The Computer Merchant, Ltd. (Frank Anigbo)
It is human nature to put one’s best face forward, maybe even burnish facts to enhance commonplace achievements. Most people do it to varying degrees. But when it comes to the contents of one’s resume, it is wise to stick to facts or risk a potentially embarrassing job interview.
Unfortunately for employers, an estimated 30 to 40% of job applicants do bend the truth on their resumes more than a little. The good news is that most resume deception follow very similar patterns and can be easily spotted with some diligence.
The following are the most common lies found in resumes.
Some people believe that gaps in employment are a very bad thing, so they may be tempted to pad dates to cover such gaps. While a gap between jobs may be due to loss of a job or time off for personal reasons, it is far better to disclose and explain a gap than to cover it up and risk discovery. Then there are job seekers who flat out claim years of experience at non-existent companies. For the employer, a quick check with previous employers will easily uncover any date padding. Another effective strategy for uncovering employment history embellishment is to verbally ask the candidate what school they attended and what year they graduated. Most people with made-up employment history find it too great a mental challenge to immediately tie the year of graduation with their claimed employment history.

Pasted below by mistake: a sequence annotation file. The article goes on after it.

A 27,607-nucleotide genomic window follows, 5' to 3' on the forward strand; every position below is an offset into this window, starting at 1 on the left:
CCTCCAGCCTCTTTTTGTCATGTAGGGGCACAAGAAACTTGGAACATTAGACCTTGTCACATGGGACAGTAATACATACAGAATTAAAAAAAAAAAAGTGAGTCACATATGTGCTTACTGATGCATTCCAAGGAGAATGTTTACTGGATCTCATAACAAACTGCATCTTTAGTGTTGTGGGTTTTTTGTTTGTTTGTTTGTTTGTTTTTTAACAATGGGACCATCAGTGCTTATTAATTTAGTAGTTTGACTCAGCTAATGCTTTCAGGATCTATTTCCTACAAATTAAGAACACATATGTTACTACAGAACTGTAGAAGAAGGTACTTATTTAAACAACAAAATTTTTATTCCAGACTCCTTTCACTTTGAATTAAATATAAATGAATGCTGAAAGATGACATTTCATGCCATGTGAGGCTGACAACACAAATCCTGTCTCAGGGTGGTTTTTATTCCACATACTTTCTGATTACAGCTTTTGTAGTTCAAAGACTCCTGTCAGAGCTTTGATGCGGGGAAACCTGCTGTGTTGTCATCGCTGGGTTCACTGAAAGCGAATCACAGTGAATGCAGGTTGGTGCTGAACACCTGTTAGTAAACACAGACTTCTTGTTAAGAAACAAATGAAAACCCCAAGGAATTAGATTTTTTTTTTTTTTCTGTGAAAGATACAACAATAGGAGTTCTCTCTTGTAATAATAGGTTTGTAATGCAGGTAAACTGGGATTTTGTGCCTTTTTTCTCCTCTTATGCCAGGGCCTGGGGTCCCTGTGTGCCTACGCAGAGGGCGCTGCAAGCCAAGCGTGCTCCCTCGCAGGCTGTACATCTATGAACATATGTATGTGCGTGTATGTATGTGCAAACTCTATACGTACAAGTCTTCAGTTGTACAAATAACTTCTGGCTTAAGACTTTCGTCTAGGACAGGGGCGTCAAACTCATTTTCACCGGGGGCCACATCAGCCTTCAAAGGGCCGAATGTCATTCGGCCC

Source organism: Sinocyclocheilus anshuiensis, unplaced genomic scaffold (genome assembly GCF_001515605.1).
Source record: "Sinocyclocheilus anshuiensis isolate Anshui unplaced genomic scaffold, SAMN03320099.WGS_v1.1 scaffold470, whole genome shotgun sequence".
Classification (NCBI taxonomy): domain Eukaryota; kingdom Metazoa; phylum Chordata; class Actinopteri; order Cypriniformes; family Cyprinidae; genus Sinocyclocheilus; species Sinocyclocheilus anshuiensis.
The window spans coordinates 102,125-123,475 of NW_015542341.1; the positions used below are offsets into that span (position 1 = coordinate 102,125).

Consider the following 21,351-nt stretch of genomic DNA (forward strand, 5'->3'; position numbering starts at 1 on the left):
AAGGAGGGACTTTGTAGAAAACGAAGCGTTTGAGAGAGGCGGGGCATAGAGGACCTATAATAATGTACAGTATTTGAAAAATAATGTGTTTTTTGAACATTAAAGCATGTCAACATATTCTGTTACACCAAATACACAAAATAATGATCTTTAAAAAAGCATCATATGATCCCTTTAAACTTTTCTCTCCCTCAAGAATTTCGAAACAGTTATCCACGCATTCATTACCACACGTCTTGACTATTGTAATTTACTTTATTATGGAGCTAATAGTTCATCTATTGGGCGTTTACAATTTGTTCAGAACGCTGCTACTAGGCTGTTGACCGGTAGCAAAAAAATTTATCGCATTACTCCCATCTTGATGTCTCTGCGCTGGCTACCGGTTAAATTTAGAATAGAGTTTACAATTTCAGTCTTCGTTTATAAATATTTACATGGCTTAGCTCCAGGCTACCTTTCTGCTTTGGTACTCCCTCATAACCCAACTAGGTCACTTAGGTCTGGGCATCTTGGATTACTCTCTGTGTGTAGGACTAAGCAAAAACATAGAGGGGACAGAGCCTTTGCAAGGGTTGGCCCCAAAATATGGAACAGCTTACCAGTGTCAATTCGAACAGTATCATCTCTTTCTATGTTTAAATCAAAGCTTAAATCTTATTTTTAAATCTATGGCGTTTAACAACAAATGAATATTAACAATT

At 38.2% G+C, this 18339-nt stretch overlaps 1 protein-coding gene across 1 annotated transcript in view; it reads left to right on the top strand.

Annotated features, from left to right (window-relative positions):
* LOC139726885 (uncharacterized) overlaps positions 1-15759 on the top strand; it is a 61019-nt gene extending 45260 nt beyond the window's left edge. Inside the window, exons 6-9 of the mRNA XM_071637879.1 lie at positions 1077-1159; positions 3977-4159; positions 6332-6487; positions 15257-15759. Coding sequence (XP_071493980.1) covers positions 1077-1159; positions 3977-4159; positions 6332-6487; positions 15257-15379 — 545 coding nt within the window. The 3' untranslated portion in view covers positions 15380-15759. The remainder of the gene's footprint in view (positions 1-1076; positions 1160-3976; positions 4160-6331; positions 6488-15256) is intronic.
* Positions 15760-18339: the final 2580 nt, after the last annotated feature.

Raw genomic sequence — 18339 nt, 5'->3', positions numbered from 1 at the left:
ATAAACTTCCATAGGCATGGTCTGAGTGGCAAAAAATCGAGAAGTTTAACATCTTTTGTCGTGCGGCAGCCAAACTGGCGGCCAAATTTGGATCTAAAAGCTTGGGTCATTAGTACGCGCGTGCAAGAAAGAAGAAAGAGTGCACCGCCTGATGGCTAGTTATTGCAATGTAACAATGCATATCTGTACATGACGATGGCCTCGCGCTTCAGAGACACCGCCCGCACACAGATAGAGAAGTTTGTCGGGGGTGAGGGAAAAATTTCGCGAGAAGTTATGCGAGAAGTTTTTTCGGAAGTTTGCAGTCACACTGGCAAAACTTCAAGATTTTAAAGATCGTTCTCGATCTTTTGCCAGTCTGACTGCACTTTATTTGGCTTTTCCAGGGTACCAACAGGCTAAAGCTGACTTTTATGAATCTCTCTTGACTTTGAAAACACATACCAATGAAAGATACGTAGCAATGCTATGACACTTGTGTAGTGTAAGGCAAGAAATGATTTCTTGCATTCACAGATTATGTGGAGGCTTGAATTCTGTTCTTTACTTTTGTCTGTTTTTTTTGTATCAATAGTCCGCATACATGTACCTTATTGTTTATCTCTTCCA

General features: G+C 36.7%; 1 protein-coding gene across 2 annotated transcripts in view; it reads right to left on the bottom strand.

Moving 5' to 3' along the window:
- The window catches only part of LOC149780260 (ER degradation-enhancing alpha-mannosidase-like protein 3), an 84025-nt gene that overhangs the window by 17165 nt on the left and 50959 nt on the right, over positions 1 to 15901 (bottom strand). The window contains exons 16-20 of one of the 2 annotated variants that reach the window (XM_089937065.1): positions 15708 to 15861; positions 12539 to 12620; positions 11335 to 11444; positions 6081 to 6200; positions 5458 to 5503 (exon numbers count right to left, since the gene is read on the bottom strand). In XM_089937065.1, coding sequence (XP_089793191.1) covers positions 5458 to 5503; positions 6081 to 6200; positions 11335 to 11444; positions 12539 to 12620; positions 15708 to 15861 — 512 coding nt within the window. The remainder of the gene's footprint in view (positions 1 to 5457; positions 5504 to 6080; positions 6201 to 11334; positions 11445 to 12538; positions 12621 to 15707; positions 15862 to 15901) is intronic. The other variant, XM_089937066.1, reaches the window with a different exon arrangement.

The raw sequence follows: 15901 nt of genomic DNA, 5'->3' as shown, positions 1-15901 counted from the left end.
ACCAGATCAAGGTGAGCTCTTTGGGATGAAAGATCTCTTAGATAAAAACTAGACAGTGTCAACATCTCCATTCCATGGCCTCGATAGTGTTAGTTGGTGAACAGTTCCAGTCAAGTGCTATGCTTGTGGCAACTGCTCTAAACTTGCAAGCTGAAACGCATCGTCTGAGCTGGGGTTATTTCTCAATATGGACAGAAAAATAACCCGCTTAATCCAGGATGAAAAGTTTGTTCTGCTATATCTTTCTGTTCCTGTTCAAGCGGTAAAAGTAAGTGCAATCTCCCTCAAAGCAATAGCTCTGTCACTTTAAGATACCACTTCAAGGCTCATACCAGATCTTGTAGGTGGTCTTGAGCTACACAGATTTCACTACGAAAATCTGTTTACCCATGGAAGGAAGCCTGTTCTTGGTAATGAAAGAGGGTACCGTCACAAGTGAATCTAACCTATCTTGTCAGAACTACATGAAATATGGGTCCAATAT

From inflated job titles to overly fantastic job descriptions, this is the most commonly fudged part of a resume. It is also the easiest to raise suspicion. For the employer, have the candidate verbally narrate their experience and make note of inconsistencies. A lack of details and diminished confidence in speaking are usual giveaways. For positions with easy-to-identify knowledge such as most IT jobs, test their working knowledge with easy enough problems to solve.
Like experience level, some job seekers claim certifications they do not have and key roles they did not play. Claims such as “single-handedly invented a system that saves the company 2 million dollars each year” should raise questions. For the employer, ask the candidate to talk you through the details of claimed achievements.
The lack of a degree is often a big disqualifier for most candidates, especially in the absence of years of relevant working experience. It is little wonder then that most people who do not have college degrees claim that they do. Some even include non-existent colleges as the source of their diploma. For the employer, a background investigation from one of several professional BI firms is enough to out this lie.
At The Computer Merchant, we utilize a state of the art candidate sourcing system to detect inconsistencies in candidate resumes and flag them for thorough investigation. Our team of expert technical recruiters utilize a variety of automated and human intelligence tools to vet each candidate before they are presented to our clients.